Islamic fighters have seized the town of Elasha, 11 miles southwest of the Somali capital, the latest gain in a rapid expansion of territory under Islamist control, residents and a spokesman said Thursday.
In the Islamic insurgency's advance toward the seaside capital, Mogadishu, militants have in the past few days captured several strategic towns previously held by militias loyal to the weak U.N.-backed government.
The Islamists already mount daily attacks on government troops in the capital, but analysts say it will be hard for them to take control of the city completely while Ethiopian troops allied to the government remain stationed there with attack helicopters and heavy weapons.
The insurgents aim to unite Somalia under the Islamic law of Shariah. In the port town of Merka, which the Islamists conquered Wednesday, a senior commander told residents that Shariah would be enforced starting immediately.
In Elasha, resident Said Sahra Sheik said more than 100 heavily armed fighters entered the town Wednesday night after the pro-government militia fled.
"The Islamic militia are patrolling in the streets," shopkeeper Fadumo Hussein Dahir said in a telephone interview from Elasha, where thousands of people are living after having fled the country's 2-year-old insurgency. "They have dismantled a roadblock, where pro-government militia used to take extortion money from passing vehicles. ... Now things are quiet."
A spokesman for the fighters, Abdirahin Isse Adow, said, "Our fighters have taken the control of the area to provide the security of the displaced people, who have been suffering from insecurity."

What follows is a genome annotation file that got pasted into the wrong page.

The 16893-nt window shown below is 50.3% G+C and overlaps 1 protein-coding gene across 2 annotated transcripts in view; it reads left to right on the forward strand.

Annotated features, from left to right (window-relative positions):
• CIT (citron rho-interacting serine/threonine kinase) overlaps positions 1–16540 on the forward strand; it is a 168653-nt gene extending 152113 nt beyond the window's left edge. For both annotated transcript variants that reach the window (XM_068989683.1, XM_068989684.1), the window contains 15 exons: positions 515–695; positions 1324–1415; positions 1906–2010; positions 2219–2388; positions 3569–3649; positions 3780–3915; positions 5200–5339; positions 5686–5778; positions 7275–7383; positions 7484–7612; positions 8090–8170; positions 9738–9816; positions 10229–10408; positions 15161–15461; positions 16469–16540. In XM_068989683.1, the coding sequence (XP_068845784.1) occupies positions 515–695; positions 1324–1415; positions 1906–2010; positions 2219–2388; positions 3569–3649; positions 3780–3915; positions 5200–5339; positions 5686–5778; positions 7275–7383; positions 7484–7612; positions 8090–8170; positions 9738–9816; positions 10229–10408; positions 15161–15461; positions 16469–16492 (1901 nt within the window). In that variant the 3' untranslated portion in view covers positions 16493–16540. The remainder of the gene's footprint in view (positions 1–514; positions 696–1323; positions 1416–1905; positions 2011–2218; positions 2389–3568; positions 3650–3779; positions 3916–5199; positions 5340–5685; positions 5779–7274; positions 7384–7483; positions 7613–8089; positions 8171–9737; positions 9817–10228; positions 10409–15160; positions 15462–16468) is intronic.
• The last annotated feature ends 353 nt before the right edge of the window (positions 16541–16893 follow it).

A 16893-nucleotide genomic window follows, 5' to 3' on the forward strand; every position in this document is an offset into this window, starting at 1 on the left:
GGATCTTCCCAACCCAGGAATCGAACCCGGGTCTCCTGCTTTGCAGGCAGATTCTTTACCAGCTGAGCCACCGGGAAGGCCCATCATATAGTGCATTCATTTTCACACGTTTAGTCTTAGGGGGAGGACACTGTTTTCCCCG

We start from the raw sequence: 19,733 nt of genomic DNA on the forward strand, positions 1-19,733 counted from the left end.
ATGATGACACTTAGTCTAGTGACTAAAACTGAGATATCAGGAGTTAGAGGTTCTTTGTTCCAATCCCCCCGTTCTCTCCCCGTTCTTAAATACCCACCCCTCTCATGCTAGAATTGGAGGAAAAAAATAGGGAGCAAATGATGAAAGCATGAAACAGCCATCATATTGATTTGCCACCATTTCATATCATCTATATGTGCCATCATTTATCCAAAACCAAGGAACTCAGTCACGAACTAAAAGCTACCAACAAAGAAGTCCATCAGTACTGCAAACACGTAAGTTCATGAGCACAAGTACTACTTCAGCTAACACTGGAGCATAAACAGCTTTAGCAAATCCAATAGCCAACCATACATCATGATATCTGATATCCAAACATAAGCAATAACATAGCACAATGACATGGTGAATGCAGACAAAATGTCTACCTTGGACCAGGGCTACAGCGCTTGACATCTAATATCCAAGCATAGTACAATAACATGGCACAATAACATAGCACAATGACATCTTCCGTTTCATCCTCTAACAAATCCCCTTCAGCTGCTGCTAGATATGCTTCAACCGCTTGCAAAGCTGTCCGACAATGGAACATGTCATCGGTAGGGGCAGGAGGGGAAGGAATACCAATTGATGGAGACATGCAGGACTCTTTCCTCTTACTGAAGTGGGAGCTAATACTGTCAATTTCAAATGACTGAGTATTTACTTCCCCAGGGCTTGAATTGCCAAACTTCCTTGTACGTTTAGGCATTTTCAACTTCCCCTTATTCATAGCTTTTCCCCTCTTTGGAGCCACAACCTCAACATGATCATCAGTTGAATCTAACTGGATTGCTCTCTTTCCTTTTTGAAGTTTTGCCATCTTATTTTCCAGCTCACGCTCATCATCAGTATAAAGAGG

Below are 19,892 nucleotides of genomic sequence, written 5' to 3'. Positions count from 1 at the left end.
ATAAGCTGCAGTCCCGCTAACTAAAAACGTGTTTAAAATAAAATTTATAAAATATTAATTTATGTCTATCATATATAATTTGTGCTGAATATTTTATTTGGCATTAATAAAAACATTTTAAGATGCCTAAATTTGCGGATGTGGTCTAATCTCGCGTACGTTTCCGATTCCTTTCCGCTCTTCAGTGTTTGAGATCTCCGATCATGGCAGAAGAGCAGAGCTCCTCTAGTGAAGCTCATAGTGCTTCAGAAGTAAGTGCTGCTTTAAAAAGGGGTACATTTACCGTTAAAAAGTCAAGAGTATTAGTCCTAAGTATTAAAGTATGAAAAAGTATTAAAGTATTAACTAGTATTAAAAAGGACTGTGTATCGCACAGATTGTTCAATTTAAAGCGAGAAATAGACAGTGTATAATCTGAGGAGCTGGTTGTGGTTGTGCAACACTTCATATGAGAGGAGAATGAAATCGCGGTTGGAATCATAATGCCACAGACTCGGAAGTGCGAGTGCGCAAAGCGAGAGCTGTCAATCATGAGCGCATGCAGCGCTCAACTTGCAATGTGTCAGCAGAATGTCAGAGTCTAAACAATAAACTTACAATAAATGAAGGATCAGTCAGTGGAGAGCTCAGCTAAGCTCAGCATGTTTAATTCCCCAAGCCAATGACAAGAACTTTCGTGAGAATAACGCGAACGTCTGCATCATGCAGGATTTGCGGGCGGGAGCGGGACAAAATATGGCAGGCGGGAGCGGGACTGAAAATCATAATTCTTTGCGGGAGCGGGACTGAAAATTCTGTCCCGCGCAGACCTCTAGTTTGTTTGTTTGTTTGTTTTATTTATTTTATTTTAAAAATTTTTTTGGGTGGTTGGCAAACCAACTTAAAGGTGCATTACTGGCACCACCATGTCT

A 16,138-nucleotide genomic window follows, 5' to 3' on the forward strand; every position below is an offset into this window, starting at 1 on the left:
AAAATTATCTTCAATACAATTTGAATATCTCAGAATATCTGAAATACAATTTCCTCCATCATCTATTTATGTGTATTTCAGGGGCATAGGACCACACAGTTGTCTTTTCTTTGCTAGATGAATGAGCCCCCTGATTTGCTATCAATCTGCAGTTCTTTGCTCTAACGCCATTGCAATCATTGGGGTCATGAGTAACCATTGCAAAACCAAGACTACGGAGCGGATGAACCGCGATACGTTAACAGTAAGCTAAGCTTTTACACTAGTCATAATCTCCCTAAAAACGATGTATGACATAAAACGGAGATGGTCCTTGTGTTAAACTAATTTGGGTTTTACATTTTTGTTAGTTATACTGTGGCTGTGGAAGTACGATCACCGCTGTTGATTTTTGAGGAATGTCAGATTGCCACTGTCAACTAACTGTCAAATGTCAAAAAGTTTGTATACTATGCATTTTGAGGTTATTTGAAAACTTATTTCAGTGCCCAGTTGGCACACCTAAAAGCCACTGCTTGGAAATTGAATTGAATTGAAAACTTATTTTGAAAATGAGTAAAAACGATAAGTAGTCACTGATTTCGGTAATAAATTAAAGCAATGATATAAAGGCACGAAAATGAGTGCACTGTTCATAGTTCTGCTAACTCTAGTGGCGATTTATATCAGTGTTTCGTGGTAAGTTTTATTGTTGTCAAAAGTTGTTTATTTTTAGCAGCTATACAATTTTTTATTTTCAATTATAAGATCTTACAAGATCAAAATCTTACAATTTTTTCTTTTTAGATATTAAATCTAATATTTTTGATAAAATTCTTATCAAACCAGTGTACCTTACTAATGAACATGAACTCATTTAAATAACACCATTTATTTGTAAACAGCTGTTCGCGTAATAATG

But 60-year-old Nure Guled Ali said she was worried that the Islamists might clash with the government soldiers and Ethiopian troops who frequently use the road running through Elasha.
The Islamists are not a homogenous group and they face internal divisions. Al-Shabab, which is spearheading the insurgency and holds the most territory, is on the U.S. list of terror groups.
The militia that took over Elasha is allied to a relatively more moderate faction, called the Council of Islamic Courts. Both groups aim to impose Shariah.
Senior al-Shabab commander Sheik Abukar told residents in Merka that Shariah would begin Thursday.
"We inform you that from today on, all areas under our control will be ruled by Islam. All business centers must be closed at prayer time. No tax will be taken, carrying illegal arms in the city or holding them in houses is banned, and we will change the behavior of the youth here," he said on local radio.
Somalia has not had a functioning government since warlords overthrew a socialist dictator in 1991. The impoverished country is riven between clan militias and its civil war is complicated by the involvement of archenemies Eritrea and Ethiopia.